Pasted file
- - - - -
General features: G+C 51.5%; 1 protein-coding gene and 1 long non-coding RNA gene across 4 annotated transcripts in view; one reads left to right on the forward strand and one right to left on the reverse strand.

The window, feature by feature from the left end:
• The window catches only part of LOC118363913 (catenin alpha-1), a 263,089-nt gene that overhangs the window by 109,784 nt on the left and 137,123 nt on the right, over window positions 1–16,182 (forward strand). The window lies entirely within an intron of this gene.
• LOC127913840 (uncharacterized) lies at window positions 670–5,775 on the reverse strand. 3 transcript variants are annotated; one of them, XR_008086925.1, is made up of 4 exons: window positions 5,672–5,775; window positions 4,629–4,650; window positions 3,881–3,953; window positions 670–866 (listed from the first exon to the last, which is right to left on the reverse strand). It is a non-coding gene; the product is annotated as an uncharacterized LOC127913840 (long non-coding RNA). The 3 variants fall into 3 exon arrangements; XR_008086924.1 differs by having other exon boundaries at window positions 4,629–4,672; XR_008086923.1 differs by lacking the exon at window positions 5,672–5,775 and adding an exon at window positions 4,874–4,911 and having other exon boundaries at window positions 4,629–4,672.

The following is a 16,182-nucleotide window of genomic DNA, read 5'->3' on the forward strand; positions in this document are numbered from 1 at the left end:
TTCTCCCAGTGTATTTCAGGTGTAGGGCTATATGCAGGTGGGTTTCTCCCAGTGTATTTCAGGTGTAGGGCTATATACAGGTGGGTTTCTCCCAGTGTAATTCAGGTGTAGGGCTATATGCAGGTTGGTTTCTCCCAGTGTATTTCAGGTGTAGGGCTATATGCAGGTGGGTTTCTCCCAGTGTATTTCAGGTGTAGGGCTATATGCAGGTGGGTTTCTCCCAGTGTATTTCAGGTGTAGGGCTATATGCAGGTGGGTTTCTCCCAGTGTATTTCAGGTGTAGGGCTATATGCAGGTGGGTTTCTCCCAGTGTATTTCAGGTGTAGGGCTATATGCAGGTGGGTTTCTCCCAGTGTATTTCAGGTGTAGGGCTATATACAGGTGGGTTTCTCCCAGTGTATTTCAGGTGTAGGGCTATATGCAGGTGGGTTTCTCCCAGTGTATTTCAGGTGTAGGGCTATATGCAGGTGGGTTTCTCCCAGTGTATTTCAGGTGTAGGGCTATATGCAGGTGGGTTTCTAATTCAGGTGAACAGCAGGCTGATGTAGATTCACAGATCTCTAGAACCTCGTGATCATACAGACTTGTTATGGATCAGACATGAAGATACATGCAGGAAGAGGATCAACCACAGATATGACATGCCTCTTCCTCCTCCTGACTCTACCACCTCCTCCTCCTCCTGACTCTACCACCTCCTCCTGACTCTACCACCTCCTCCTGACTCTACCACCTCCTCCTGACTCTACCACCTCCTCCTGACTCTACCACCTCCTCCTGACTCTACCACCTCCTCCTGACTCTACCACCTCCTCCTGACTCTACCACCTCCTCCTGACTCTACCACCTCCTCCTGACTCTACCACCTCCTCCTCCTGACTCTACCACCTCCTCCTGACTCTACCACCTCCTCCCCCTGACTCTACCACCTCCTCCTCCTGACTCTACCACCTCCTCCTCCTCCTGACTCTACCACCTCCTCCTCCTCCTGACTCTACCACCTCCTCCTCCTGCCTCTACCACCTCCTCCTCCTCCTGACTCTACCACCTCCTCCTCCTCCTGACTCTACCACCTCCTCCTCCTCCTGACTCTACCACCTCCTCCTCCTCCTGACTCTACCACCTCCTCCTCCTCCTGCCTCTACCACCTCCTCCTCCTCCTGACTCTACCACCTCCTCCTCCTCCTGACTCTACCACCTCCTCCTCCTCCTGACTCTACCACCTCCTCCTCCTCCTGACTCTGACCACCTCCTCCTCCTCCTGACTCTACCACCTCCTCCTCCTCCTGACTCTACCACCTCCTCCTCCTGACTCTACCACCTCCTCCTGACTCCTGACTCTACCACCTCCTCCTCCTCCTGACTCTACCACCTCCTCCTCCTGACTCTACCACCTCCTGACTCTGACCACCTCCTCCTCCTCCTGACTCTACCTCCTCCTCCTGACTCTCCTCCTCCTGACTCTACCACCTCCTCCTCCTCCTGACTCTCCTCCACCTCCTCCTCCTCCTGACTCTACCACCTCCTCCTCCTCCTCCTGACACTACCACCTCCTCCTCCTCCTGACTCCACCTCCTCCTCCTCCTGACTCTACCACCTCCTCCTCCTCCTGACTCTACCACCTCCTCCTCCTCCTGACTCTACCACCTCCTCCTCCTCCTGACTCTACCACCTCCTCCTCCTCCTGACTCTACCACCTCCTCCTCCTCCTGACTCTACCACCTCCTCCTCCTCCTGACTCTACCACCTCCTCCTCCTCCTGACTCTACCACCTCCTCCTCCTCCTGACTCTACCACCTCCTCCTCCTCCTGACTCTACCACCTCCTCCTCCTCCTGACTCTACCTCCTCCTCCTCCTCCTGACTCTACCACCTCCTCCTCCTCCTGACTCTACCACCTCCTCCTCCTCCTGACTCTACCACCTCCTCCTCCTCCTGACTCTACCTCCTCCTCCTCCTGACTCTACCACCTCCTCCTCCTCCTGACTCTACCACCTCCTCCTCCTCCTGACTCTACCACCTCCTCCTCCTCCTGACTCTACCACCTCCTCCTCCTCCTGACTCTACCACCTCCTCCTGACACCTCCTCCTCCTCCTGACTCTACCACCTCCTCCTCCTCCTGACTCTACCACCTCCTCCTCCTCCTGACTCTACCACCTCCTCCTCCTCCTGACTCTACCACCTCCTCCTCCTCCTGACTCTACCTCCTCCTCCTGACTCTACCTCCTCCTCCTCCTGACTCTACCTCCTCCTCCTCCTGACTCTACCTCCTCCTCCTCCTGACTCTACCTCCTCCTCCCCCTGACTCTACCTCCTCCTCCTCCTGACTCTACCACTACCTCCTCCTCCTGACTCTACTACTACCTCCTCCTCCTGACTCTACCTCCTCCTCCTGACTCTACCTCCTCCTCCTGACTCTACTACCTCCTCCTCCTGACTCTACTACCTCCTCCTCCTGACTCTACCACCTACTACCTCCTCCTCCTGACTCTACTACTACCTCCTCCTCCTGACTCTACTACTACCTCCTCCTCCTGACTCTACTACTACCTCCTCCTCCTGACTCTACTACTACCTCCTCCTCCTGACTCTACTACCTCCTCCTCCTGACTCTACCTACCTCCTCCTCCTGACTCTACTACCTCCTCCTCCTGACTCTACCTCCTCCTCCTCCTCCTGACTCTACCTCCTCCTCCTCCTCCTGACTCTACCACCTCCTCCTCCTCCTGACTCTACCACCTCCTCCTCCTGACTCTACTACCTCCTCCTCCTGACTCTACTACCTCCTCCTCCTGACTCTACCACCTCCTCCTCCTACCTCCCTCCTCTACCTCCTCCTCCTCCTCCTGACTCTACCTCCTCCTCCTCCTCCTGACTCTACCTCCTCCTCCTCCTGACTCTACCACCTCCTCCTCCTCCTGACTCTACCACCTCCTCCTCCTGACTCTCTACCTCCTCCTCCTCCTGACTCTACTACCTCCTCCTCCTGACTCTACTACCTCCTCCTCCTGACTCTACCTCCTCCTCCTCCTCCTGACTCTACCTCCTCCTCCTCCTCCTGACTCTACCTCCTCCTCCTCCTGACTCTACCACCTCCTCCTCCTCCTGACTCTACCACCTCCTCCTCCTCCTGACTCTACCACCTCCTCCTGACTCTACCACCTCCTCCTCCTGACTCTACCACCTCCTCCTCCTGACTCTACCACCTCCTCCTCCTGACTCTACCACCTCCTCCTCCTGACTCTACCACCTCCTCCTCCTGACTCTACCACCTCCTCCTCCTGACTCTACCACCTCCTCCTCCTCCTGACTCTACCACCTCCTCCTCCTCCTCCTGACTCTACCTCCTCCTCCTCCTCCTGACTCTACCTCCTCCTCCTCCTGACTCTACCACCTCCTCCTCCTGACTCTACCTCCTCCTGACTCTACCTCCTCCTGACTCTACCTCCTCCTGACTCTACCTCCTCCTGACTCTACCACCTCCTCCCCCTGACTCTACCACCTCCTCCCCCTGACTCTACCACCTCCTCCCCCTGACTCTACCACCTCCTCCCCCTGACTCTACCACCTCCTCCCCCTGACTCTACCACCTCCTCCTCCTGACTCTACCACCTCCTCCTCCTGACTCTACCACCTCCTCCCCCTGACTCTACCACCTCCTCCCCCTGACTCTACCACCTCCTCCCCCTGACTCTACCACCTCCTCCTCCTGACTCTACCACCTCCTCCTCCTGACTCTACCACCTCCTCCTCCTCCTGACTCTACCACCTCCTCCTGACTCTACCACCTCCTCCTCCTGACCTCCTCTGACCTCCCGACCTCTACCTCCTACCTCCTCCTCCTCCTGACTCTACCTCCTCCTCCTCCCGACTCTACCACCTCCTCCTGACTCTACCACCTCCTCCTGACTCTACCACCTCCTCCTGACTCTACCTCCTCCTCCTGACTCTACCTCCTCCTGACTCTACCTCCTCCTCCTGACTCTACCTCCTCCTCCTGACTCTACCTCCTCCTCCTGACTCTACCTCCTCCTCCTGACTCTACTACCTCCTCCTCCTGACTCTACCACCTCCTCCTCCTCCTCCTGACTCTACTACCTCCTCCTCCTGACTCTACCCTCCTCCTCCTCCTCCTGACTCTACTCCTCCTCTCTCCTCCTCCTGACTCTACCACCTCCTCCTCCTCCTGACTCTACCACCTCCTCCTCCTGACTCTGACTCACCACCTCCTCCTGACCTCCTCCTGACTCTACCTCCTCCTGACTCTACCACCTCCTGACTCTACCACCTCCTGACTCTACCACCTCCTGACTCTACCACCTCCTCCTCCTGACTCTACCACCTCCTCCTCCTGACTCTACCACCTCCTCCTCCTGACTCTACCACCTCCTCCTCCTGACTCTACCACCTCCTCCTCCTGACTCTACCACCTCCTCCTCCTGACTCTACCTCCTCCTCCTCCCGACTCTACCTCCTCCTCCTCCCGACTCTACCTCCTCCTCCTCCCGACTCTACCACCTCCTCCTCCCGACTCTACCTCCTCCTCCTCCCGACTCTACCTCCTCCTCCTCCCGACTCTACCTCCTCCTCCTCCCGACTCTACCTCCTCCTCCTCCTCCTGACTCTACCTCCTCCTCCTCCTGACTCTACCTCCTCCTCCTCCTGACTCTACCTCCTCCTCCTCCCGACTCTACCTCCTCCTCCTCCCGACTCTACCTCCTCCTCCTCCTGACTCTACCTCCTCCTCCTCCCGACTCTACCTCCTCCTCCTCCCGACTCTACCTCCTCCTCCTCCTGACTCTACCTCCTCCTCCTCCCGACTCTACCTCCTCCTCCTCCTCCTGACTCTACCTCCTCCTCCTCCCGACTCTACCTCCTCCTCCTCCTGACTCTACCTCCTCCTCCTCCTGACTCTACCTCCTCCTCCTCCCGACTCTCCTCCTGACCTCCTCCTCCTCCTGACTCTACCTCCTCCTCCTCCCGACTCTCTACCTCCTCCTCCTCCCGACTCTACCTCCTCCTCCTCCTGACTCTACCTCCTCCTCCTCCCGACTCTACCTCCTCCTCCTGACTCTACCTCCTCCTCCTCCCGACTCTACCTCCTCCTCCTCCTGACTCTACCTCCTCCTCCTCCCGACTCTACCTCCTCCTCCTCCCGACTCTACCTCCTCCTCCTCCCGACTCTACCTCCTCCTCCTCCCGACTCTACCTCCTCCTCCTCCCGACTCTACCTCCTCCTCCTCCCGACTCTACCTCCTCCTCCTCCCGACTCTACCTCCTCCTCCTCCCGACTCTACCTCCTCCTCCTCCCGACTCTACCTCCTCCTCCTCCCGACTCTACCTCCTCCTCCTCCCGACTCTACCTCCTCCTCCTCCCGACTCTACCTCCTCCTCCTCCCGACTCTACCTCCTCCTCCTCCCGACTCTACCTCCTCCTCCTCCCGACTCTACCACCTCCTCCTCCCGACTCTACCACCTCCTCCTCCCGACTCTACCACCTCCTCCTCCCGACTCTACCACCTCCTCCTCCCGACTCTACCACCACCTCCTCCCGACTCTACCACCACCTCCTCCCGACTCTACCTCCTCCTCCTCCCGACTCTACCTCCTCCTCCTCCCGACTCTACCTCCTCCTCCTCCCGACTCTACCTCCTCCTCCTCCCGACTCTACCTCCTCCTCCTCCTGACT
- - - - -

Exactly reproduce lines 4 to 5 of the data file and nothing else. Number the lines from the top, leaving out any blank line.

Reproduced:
• LOC127913840 (uncharacterized) lies at window positions 670–5,775 on the reverse strand. 3 transcript variants are annotated; one of them, XR_008086925.1, is made up of 4 exons: window positions 5,672–5,775; window positions 4,629–4,650; window positions 3,881–3,953; window positions 670–866 (listed from the first exon to the last, which is right to left on the reverse strand). It is a non-coding gene; the product is annotated as an uncharacterized LOC127913840 (long non-coding RNA). The 3 variants fall into 3 exon arrangements; XR_008086924.1 differs by having other exon boundaries at window positions 4,629–4,672; XR_008086923.1 differs by lacking the exon at window positions 5,672–5,775 and adding an exon at window positions 4,874–4,911 and having other exon boundaries at window positions 4,629–4,672.

The following is a 16,182-nucleotide window of genomic DNA, read 5'->3' on the forward strand; positions in this document are numbered from 1 at the left end: